The Old Religion of Britain: Reincarnation
It is sometimes assumed that the idea of reincarnation is alien to British and western thought. This website investigates the possibility that, on the contrary, such a belief is in the very blood of the soil.
If you have ever stood in the middle of an English forest and felt that the trees know something that you don't, then this quest is for you. Perhaps there was an ancient Bronze Age barrow nearby, an old burial mound containing the cremated remains of someone who may once have thought just like you and who died nearly four thousand years ago. Or perhaps you live on the other side of the world from Britain and feel the same way sometimes in the pine woods or the mountains; a sense of wishing to peel back the perplexing Christianity that has puzzled you since you were a little child and to rediscover a truth that may once have lain at the very heart of Christianity. A magic which seems to hide itself near the banks of a woodland lake or at the end of a hard climb, but never in the harsh echoes and soft carpeted aisles of a church.
The landscape of the British Isles remembers an ancient belief; a belief that existed before the birth of Christianity and Islam. But what was that belief? It must be that nearly two thousand years of Christianity have eradicated it completely - right? Can we really try to cast a line across waters muddied by two millennia and reel in a doctrine that British and Gallic druids of the first century BC forbade even to be written down? A belief that was guarded with absolute secrecy and spoken of as 'the mysteries' by ancient Athenians in the fifth century BC? Can we try to reconstruct a system of religious belief whose core values may once, in the European Bronze Age, have stretched from Sicily to Sweden, from Britain to the Balkans and beyond? Where can we possibly begin to look?'
In ancient Athens a festival was held every year in celebration of the god Dionysus. The raison d'être underlying this festival may have been understood fully only by those who had been initiated into the mysteries of Dionysus, or of Demeter and Persephone at Eleusis. Its initiates were sworn to secrecy, in the same way that British druids in oak groves on the banks of the River Thames only twelve hundred miles from Eleusis were reluctant to make their core understandings explicit. Pythagoreans in Italy were inclined not to explain their beliefs. But miraculously, clues to the nature of this lingering belief system may exist to this day, sometimes in the most unexpected places. The mythology of Ireland and Wales, of course, and stories that look back to pagan times in the Medieval literature of Iceland. But less expectedly, perhaps, in Medieval Christian writings and hagiography. Archaeology. The plays of ancient Athenian dramatists. Hints given by classical authors; more than hints, possibly, as you will see. And then there are the really unexpected places: the Medieval Arthurian literature of England, Wales and France. Breton Lais. Medieval romance in general. And there are even intriguing hints that these ideas have always managed to survive in an undercurrent of transmission, as shown by the probing insights of London-born poets like Geoffrey Chaucer, Edmund Spenser and William Blake.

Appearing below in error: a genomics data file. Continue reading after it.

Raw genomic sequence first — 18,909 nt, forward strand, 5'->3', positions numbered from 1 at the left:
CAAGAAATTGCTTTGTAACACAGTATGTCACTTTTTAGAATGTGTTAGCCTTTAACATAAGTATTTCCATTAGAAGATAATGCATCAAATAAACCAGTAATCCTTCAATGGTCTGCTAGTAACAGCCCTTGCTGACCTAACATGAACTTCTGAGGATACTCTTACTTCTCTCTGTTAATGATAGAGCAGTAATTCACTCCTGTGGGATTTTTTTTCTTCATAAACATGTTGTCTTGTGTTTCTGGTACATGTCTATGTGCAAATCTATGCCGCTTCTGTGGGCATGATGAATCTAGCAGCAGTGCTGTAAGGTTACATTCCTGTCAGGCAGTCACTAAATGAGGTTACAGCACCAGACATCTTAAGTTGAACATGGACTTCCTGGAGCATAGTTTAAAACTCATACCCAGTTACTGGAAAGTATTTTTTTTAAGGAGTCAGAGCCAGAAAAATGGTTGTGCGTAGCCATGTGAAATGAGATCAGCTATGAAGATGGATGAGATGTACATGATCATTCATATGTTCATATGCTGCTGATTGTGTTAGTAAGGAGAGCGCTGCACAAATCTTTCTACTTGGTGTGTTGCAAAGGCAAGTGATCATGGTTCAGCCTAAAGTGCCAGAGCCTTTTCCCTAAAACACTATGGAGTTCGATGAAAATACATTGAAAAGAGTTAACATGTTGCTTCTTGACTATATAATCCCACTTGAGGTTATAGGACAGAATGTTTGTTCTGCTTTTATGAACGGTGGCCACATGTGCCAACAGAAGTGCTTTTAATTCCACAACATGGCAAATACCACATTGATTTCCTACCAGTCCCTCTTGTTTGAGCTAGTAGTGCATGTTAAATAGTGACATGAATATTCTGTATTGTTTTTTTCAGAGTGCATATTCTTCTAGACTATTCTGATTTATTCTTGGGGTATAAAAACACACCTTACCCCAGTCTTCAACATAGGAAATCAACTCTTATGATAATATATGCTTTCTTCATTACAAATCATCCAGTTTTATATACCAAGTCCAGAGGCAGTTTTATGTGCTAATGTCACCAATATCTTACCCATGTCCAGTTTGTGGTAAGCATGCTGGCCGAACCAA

Medieval Romance preserves a tradition that is definitely not Christian, despite the best efforts of the Medieval Church to Christianise some of it, such as the story of the Holy Grail. And our own quest will be to explore the significance of a ubiquitous literary motif in these old tales that is truly endemic.
Hannah Scot was burned alive by the Christian Church in 1509 for reading Medieval Romance in her step-father's library and guessing at the truth. A student in a druid College fifteen hundred years before Hannah's birth might have spent up to twenty years in such intensive study, memorising hundreds of tales, allegories and metaphors in order to facilitate her understanding. And we know from the Roman writer and Eleusinian initiate Cicero (106 - 43 BC) that at its heart lay a revelation which, if divulged to those not ready and prepared for it, would seem so ridiculous as to be laughable.
Laughable - or frightening?
Come on a journey of discovery and take a trip through the soil beneath the British Isles.